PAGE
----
It is nightmarish to think that 99 per cent of both public and private banks in the country suffered major cyber attacks quite recently. None other than the state-run Bangladesh e-Government Computer Incident Response Team (BGD e-Gov CIRT) made this disconcerting disclosure. The details of the damage caused are yet to be known but if the malicious attacks on the banks' digital system are of 'major' categories, they are supposed to have impacts on the country's overall financial stability. Has this destabilising but vital information been withheld from the public for fear that depositors might start withdrawing money from banks en masse? Given the fragile cyber-security system in the country's financial institutions, banks in particular, they are at risk of coming under such attacks anytime now. What is particularly worrying is that such trans-border invasions are not only carried out by infamous groups such as the Carbanak but, as a 2021 IMF report claims, also by 'states and state-sponsored criminal gangland'.
Ever since the Bangladesh Bank (BB) heist in the USA, the issue of cyber security has come to the fore but the banking sector and other financial institutions failed to take the digital security issues seriously enough. As early as March, 2016, the central bank issued a guideline instructing the country's banks to strengthen their cyber-security capabilities following the BB heist. Experts in the subject and organisations dealing with financial institutions' security matters have also issued dire warnings against imminent cyber attacks but it seems all such cautionary messages have fallen on deaf ears. For example, the central bank made it incumbent on banks that they each formed a security operation centre (SOC) for overseeing security measure round the clock. Reportedly the majority of the banks are yet to put in place such a system aimed at beefing up their digital security.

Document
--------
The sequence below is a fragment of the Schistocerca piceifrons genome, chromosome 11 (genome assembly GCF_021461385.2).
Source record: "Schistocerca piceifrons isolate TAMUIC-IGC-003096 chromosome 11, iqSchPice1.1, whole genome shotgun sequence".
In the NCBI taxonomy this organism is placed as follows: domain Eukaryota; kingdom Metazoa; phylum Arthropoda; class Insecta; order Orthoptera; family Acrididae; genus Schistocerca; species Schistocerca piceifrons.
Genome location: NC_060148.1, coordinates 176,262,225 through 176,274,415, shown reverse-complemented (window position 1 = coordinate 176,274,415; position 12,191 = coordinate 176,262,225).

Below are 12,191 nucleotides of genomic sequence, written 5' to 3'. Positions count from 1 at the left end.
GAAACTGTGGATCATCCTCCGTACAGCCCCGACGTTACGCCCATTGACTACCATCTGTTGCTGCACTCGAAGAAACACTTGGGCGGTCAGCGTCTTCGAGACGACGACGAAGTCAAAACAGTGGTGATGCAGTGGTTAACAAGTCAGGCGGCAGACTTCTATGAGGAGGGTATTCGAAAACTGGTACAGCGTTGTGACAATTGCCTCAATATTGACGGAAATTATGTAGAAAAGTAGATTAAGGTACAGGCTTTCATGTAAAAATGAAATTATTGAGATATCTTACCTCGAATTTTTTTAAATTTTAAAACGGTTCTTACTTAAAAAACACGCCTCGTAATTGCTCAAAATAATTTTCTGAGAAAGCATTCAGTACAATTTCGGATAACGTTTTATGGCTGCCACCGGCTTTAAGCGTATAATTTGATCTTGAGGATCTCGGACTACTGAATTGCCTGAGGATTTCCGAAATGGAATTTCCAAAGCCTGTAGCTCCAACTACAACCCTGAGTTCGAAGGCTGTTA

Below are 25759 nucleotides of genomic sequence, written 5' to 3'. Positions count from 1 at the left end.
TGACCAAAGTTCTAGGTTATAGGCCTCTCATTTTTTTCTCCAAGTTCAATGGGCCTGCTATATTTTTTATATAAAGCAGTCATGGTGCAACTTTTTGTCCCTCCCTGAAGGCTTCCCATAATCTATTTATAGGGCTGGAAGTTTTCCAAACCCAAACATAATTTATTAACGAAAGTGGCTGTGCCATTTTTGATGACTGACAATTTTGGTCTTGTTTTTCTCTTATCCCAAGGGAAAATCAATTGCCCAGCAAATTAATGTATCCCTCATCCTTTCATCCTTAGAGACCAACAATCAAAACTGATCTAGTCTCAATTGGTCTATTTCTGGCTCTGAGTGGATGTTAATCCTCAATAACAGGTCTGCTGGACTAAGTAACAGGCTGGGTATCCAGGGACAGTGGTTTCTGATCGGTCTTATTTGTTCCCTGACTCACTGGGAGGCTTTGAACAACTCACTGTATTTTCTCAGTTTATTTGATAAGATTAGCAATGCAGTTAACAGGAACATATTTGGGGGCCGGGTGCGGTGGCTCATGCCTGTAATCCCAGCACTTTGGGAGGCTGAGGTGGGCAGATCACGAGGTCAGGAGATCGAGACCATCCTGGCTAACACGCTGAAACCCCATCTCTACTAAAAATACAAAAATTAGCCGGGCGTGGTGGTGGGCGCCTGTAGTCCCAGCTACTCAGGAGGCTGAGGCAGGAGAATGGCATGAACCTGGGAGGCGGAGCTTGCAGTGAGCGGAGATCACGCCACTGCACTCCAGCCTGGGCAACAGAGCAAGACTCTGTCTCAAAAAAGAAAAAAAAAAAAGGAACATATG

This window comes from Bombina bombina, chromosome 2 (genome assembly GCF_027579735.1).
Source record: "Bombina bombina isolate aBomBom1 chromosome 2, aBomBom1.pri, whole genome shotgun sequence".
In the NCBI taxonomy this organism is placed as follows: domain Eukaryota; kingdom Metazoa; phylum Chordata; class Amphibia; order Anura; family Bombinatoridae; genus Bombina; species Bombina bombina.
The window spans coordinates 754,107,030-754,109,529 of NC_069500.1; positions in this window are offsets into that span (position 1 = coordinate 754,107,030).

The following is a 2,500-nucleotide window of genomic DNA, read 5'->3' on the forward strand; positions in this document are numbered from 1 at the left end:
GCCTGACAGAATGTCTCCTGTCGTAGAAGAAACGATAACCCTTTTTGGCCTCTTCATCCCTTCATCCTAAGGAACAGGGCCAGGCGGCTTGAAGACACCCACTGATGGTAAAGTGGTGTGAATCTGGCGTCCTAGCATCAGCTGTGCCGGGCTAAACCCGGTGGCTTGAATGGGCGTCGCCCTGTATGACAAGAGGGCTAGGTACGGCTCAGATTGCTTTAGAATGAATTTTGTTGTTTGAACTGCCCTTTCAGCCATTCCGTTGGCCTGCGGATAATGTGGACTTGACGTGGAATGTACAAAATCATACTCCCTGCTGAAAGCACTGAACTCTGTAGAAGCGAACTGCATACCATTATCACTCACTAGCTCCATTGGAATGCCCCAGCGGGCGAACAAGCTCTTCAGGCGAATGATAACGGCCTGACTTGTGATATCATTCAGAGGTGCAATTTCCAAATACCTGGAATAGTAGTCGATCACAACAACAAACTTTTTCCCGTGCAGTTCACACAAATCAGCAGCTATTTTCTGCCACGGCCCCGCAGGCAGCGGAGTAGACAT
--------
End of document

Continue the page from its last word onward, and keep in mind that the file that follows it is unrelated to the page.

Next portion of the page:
The BGD e-Gov CIRT has pinpointed the areas and spots where things are most likely to go awry. Most users of banking applications and portals ---both internal and external---were not properly aware of what it called 'cyber hygiene'. Both a lack of comprehensive knowledge of electronic devices and callousness may be responsible for allowing room for hackers to have access to some basic information and carry out malicious attacks. This is corroborated by the state-run organisation's findings that theft of credentials is possible due to insecure use of cell phones/smartphones or computing devices. Vendors assigned to managing applications and devices can be a potential source of putting organisations' assets at risk. Absence of strong passwords can also allow undesirable interference in the system.
The good news, though, is that there are also effective safeguards against cyber attacks. As a leading cyber-security expert claims that ISO 27001and the Payment Card Industry Data Security Standard (PCI DSS) can secure organisations' information assets from hacking and fund heist. True, criminals often stay a few steps ahead of security measures but then the solution to this is constant vigil and updating the security system. The country's financial institutions, particularly the banks which are the prime target of attacks, must maintain their security at its most advanced in technological terms in order to avoid any financial disasters.